Splatoon | We Play It For the Music

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Splatoon is a strange game. 

Released last year on the Wii U, it was Nintendo’s critically-acclaimed foray into the massive competitive online shooter genre. It plays similarly to most shooters, except instead of bullets, players shoot brightly-colored ink. Instead of targeting each other, they compete to cover the map with their own color. And instead of soldiers, players are children…er, post-apocalyptic human-squid-hybrid children.

On second thought, Splatoon is nothing like other shooters.

In addition to being really weird, the game’s aesthetic tiptoes between mainstream otaku-pop and J-punk, with a healthy dose of 90s ‘tude thrown in for good measure. Like Jet Set Radio before it, this oversaturated, rebellious mess is scored with some incredible music.

Let’s dive in.

“Splattack! (Main Theme)”

Tight punk drums, gritty guitars, a thick bassline and a gurgling voice screaming gibberish. No, that’s not Japanese. That’s the “language” Nintendo made up for their squid-like characters. This track has a really unique chord progression, but it’s easy to miss beneath all the energy.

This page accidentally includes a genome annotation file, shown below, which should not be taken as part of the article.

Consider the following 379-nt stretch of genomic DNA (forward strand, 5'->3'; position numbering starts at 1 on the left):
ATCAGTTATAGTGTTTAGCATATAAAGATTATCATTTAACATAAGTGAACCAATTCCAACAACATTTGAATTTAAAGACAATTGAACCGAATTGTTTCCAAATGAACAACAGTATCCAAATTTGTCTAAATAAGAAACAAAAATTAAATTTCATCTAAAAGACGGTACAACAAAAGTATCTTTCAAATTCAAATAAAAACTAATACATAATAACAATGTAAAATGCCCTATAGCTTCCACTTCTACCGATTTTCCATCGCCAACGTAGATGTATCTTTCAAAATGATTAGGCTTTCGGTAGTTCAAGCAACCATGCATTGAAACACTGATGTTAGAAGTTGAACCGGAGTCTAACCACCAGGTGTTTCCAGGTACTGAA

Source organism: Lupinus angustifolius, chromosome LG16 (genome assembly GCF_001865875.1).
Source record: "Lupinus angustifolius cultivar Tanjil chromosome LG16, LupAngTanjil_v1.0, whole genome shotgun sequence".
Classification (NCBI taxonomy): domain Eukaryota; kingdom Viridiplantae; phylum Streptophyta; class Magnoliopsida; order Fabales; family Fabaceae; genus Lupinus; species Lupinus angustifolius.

“Ika Jamaica”

Splatoon’s waiting room music. A bizarre take on reggae, this chilled-out song was supposedly performed by “Cala Marley.” Nintendo’s big on puns.

“Cephaloparade”

A track from Splatoon’s single-player campaign, this light electro-groove is primarily comprised of burp sounds.

“High-Color Evolution”

Oh yeah, I forgot to mention — there are J-pop idols in the Splatoon universe. Their names are Callie and Marie — another squid pun — and during the discontinued “Splatfest” events, they take over the game, and turn it into a neon confetti wonderland. All the music was replaced by gibberish pop songs like this one.

“Kraken Up”

A heavy-set multiplayer theme with an overwhelming drum performance. This song absolutely gallops.

“Octo Valley 5”

What kind of game puts a breakbeat behind an overworld theme?

“Now or Never!”

Every Splatoon player knows and fears this song. It plays for the final minute of every match, spurring the already-frantic game into an uncontrollable mess. It doesn’t help that this song’s relentless snare on every beat sounds like a countdown.

Splatoon is a game that finds ways to be incredibly strange at every turn, from its gameplay to its characters, and its widely varied soundtrack is no exception. In a gaming world increasingly devoid of new, fresh risks, composers Toru Minegishi and Shiho Fujii deliver a shot of J-punk adrenaline.

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